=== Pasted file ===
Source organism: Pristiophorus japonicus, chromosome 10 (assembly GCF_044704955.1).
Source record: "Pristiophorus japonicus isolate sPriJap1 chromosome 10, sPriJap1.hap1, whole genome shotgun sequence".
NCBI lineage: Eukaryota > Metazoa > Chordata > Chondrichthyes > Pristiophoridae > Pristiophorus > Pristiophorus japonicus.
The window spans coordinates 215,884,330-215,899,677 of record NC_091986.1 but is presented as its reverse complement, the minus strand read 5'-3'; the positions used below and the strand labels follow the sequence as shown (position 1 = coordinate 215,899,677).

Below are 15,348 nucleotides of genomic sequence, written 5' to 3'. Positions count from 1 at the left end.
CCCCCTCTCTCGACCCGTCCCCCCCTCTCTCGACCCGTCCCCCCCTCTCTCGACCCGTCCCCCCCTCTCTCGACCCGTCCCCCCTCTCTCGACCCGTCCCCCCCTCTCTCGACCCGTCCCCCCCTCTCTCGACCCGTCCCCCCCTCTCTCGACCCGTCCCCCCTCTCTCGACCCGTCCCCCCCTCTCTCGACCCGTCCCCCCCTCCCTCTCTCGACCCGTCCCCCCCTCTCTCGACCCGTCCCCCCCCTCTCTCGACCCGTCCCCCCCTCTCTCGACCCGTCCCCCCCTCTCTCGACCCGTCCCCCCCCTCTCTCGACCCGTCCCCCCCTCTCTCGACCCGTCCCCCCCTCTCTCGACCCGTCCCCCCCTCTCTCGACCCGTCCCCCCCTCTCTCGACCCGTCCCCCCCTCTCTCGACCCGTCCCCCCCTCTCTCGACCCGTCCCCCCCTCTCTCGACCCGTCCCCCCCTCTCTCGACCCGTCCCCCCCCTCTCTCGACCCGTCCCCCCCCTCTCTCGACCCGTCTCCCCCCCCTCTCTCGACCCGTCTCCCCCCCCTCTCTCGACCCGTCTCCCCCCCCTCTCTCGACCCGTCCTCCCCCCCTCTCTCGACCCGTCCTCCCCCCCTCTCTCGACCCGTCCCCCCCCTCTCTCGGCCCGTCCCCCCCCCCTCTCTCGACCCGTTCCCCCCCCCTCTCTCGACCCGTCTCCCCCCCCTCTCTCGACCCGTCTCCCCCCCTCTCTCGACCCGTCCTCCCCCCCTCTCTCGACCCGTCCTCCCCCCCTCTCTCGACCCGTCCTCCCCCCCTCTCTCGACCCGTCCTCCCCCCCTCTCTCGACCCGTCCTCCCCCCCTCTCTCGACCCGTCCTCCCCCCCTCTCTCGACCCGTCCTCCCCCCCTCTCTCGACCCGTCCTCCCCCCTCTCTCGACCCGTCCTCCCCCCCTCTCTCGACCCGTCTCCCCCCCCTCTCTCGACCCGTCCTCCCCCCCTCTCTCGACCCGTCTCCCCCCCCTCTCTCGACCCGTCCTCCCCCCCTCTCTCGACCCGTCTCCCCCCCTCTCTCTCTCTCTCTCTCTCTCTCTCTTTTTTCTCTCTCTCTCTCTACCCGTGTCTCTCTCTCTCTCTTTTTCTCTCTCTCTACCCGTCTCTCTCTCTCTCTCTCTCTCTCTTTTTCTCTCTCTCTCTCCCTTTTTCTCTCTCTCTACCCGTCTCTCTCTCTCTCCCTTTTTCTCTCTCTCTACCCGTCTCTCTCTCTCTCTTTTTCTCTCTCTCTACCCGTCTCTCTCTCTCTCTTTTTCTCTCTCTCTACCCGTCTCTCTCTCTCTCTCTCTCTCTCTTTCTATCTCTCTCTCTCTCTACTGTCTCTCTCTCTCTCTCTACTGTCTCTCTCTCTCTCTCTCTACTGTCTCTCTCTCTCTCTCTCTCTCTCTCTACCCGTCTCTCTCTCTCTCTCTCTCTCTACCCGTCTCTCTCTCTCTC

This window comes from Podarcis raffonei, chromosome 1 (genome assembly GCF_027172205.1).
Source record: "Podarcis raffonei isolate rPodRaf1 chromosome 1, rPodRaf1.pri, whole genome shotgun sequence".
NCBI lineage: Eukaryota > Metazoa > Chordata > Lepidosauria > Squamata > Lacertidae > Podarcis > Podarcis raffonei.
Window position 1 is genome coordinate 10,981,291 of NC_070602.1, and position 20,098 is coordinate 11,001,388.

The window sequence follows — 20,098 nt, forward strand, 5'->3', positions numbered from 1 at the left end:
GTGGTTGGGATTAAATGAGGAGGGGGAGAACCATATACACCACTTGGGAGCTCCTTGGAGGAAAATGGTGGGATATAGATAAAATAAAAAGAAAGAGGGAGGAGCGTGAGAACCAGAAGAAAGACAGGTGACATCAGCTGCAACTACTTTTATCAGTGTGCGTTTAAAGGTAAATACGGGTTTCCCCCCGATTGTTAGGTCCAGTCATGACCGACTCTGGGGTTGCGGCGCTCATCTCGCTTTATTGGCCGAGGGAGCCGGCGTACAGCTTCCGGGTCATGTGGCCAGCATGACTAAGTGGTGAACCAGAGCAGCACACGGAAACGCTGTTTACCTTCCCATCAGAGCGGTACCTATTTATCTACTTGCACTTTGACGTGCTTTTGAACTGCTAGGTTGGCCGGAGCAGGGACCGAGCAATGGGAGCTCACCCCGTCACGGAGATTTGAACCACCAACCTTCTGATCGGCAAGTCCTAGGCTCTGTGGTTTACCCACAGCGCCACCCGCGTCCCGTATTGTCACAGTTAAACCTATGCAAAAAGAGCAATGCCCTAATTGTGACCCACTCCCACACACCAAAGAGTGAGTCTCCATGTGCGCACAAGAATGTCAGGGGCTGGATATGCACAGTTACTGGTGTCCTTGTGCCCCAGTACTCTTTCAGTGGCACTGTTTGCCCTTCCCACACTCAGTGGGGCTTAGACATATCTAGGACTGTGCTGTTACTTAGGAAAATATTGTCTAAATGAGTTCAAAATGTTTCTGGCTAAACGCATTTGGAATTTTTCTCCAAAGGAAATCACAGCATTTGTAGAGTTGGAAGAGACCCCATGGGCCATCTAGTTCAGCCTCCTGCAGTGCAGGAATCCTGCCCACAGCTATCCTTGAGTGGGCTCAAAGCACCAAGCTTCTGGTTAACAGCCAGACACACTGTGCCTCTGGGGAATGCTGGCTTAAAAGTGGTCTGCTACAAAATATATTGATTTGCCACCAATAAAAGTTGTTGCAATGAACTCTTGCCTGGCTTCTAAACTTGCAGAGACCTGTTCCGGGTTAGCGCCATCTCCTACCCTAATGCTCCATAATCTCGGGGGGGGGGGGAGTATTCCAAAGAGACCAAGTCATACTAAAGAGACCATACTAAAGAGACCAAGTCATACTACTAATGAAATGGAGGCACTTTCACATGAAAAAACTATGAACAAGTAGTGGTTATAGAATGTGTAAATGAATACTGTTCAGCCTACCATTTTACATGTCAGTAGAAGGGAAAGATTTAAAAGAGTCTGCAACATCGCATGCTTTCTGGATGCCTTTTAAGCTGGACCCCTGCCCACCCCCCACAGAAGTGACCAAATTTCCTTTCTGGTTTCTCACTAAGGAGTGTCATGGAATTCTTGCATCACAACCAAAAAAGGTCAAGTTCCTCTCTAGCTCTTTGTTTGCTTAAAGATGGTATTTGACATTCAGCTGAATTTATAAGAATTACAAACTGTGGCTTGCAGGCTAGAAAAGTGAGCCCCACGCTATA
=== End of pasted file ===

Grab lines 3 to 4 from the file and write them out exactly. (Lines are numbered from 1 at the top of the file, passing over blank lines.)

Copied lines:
NCBI lineage: Eukaryota > Metazoa > Chordata > Chondrichthyes > Pristiophoridae > Pristiophorus > Pristiophorus japonicus.
The window spans coordinates 215,884,330-215,899,677 of record NC_091986.1 but is presented as its reverse complement, the minus strand read 5'-3'; the positions used below and the strand labels follow the sequence as shown (position 1 = coordinate 215,899,677).